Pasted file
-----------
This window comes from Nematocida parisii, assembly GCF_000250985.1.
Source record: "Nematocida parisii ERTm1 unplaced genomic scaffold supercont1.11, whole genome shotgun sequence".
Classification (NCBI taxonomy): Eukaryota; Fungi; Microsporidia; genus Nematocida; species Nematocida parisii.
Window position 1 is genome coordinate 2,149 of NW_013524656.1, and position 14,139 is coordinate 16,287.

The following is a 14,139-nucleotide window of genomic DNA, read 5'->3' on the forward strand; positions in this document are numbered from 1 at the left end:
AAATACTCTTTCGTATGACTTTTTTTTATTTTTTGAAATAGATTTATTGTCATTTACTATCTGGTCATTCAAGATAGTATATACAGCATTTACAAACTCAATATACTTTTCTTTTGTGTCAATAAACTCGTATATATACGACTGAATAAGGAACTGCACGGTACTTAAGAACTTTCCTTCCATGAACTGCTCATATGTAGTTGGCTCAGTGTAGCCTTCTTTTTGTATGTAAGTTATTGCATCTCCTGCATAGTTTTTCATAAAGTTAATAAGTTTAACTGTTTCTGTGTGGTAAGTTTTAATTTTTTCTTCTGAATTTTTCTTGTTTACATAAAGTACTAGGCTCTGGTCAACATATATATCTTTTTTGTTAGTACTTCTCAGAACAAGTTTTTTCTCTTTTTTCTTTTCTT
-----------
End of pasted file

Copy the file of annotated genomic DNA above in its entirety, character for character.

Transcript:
This window comes from Nematocida parisii, assembly GCF_000250985.1.
Source record: "Nematocida parisii ERTm1 unplaced genomic scaffold supercont1.11, whole genome shotgun sequence".
Classification (NCBI taxonomy): Eukaryota; Fungi; Microsporidia; genus Nematocida; species Nematocida parisii.
Window position 1 is genome coordinate 2,149 of NW_013524656.1, and position 14,139 is coordinate 16,287.

The following is a 14,139-nucleotide window of genomic DNA, read 5'->3' on the forward strand; positions in this document are numbered from 1 at the left end:
AAATACTCTTTCGTATGACTTTTTTTTATTTTTTGAAATAGATTTATTGTCATTTACTATCTGGTCATTCAAGATAGTATATACAGCATTTACAAACTCAATATACTTTTCTTTTGTGTCAATAAACTCGTATATATACGACTGAATAAGGAACTGCACGGTACTTAAGAACTTTCCTTCCATGAACTGCTCATATGTAGTTGGCTCAGTGTAGCCTTCTTTTTGTATGTAAGTTATTGCATCTCCTGCATAGTTTTTCATAAAGTTAATAAGTTTAACTGTTTCTGTGTGGTAAGTTTTAATTTTTTCTTCTGAATTTTTCTTGTTTACATAAAGTACTAGGCTCTGGTCAACATATATATCTTTTTTGTTAGTACTTCTCAGAACAAGTTTTTTCTCTTTTTTCTTTTCTT